Electric-field-assisted formation of an interfacial double-donor molecule in silicon nano-transistors.

Samanta A, Moraru D, Mizuno T, Tabe M - Sci Rep (2015)

Transport characteristics for devices doped with lower and higher concentration.Contour plots of IDS (top panels) and d2IDS/dVFG2 (bottom panels) as a function of backgate voltage (VBG) and frontgate voltage (VFG) for two types of devices: (a,b) randomly doped with lower doping concentration (ND ≈ 1 × 1018 cm−3); (c,d) selectively-doped with higher doping concentration (ND > 1 × 1019 cm−3). All data is measured at T = 5.5 K and VDS = 5 mV. Regions of current shifts are marked by dashed rectangles in (a,b). IDS–VFG characteristics (VBG = 0 V) for the selectively-doped high-concentration FET are shown as a side panel in (c). In (d), within the complex pattern of fine traces, several anti-crossing structures are marked by dashed lines, suggesting interaction between two QDs. Zoom-in plots of two such regions [marked as (i) and (ii)] are presented in the right-side panels of (d).
© Copyright Policy - open-access
Related In: Results  -  Collection

License
Show All Figures
getmorefigures.php?uid=PMC4663623&req=5

f4: Transport characteristics for devices doped with lower and higher concentration.Contour plots of IDS (top panels) and d2IDS/dVFG2 (bottom panels) as a function of backgate voltage (VBG) and frontgate voltage (VFG) for two types of devices: (a,b) randomly doped with lower doping concentration (ND ≈ 1 × 1018 cm−3); (c,d) selectively-doped with higher doping concentration (ND > 1 × 1019 cm−3). All data is measured at T = 5.5 K and VDS = 5 mV. Regions of current shifts are marked by dashed rectangles in (a,b). IDS–VFG characteristics (VBG = 0 V) for the selectively-doped high-concentration FET are shown as a side panel in (c). In (d), within the complex pattern of fine traces, several anti-crossing structures are marked by dashed lines, suggesting interaction between two QDs. Zoom-in plots of two such regions [marked as (i) and (ii)] are presented in the right-side panels of (d).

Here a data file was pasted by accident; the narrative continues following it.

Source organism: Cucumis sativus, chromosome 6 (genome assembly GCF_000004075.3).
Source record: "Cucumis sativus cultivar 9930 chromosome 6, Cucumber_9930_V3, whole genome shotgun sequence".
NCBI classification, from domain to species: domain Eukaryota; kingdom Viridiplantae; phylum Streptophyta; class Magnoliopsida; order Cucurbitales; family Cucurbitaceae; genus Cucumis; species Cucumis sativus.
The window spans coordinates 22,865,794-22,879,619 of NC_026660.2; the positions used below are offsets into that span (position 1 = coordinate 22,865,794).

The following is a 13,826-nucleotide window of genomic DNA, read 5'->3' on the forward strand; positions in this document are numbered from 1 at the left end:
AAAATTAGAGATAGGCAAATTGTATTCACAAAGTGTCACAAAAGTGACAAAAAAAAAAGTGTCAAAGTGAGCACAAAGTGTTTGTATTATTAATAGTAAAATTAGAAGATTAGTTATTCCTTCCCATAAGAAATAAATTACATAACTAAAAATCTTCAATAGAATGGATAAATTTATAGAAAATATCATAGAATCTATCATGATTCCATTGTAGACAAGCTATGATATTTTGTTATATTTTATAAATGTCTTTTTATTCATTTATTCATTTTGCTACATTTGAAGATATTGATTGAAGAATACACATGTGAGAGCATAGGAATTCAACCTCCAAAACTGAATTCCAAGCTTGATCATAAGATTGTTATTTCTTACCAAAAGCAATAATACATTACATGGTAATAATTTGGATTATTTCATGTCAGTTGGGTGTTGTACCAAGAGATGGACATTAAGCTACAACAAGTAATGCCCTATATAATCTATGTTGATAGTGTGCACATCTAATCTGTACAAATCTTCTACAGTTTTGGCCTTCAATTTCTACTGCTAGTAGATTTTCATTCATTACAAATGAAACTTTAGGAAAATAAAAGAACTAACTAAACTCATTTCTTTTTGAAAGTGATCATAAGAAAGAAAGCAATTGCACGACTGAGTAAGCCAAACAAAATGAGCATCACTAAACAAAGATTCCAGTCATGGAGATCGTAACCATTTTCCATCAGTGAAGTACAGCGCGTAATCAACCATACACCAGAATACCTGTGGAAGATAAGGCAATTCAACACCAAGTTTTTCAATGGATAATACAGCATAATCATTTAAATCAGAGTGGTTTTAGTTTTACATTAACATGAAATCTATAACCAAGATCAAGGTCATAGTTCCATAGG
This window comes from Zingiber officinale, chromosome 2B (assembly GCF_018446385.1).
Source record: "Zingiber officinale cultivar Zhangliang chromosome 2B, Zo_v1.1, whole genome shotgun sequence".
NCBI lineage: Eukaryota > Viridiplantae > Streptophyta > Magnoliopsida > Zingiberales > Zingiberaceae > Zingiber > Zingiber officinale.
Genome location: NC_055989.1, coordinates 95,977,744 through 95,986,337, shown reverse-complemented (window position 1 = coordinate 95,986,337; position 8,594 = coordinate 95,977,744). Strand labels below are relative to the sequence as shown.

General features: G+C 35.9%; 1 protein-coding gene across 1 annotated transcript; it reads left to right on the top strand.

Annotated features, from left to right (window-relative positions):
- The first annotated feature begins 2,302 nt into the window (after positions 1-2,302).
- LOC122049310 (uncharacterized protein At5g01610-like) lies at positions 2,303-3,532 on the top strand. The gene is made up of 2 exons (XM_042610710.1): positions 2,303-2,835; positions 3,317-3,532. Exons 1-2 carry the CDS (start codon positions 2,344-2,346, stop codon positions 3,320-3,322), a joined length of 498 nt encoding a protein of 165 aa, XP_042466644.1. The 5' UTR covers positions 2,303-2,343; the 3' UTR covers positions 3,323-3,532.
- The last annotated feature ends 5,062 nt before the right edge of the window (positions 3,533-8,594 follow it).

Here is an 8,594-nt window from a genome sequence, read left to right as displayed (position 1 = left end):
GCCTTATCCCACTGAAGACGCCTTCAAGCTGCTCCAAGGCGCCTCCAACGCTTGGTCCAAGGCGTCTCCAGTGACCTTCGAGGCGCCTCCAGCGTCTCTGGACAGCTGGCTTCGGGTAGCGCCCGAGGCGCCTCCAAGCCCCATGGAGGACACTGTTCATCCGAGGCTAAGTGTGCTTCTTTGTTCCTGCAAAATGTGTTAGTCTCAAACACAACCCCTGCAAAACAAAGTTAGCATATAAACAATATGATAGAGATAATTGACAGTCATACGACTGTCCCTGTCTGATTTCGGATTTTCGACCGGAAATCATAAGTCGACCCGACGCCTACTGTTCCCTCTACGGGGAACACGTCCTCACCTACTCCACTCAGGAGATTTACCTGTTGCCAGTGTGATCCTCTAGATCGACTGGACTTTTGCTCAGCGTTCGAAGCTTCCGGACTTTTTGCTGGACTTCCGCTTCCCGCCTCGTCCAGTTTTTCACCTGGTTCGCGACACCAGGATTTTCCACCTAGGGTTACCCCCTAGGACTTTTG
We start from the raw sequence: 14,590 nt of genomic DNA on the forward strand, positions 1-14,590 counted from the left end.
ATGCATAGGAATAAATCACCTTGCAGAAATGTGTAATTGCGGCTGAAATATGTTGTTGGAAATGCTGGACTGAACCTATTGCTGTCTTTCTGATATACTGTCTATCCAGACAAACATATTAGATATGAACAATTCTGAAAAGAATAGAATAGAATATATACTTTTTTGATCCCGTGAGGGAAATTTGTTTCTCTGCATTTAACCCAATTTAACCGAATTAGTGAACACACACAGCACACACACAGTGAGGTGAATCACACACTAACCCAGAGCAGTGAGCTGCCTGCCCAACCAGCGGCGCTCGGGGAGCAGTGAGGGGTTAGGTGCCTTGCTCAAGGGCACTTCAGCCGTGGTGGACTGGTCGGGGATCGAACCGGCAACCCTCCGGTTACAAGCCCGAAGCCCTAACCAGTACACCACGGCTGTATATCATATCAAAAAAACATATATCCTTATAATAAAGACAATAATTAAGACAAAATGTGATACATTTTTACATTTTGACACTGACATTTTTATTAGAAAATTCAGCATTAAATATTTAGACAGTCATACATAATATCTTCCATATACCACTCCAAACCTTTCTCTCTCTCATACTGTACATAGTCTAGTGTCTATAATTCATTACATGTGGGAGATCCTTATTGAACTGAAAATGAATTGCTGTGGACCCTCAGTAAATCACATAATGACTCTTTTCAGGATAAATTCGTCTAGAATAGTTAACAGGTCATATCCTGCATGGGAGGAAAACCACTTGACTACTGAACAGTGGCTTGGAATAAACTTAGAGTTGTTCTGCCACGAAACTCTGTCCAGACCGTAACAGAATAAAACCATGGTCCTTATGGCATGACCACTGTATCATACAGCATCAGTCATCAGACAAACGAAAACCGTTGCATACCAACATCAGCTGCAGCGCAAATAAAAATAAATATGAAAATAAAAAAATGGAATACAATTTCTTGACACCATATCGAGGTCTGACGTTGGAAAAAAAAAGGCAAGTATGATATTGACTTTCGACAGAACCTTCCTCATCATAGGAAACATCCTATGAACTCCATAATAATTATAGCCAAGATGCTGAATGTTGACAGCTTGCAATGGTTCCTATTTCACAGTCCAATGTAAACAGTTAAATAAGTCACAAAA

Mentions: Figure 4a shows a zoomed-in VFG-VBG diagram within the positive-VBG region, focusing only on the two lowest-VFG prominent current peaks. As a way to emphasize the fine features, a second-order derivative of the current as a function of VFG is also presented in Fig. 4b. The faint current trace below the main peak becomes more prominent in Fig. 4b. As explained earlier, such fine trace can be ascribed to another P-donor located in the vicinity of the main transport donor. From both figures, it can be clearly observed that the current traces suddenly shift to lower VFG in a range of positive VBG. The regions in which these current shifts occur are marked by dashed rectangles.

Bottom Line: In this work, we identify pairs of donor atoms in the nano-channel of a silicon field-effect transistor and demonstrate merging of the donor-induced potential wells at the interface by applying vertical electric field.This is due to the decrease of the system's charging energy, as confirmed by Coulomb blockade simulations.These results represent the first experimental observation of electric-field-assisted formation of an interfacial double-donor molecule, opening a pathway for designing functional devices using multiple coupled dopant atoms.

View Article: PubMed Central - PubMed

Affiliation: Research Institute of Electronics, Shizuoka University, 3-5-1 Johoku, Hamamatsu 432-8011, Japan.

ABSTRACT
Control of coupling of dopant atoms in silicon nanostructures is a fundamental challenge for dopant-based applications. However, it is difficult to find systems of only a few dopants that can be directly addressed and, therefore, experimental demonstration has not yet been obtained. In this work, we identify pairs of donor atoms in the nano-channel of a silicon field-effect transistor and demonstrate merging of the donor-induced potential wells at the interface by applying vertical electric field. This system can be described as an interfacial double-donor molecule. Single-electron tunneling current is used to probe the modification of the potential well. When merging occurs at the interface, the gate capacitance of the potential well suddenly increases, leading to an abrupt shift of the tunneling current peak to lower gate voltages. This is due to the decrease of the system's charging energy, as confirmed by Coulomb blockade simulations. These results represent the first experimental observation of electric-field-assisted formation of an interfacial double-donor molecule, opening a pathway for designing functional devices using multiple coupled dopant atoms.

No MeSH data available.


Related in: MedlinePlus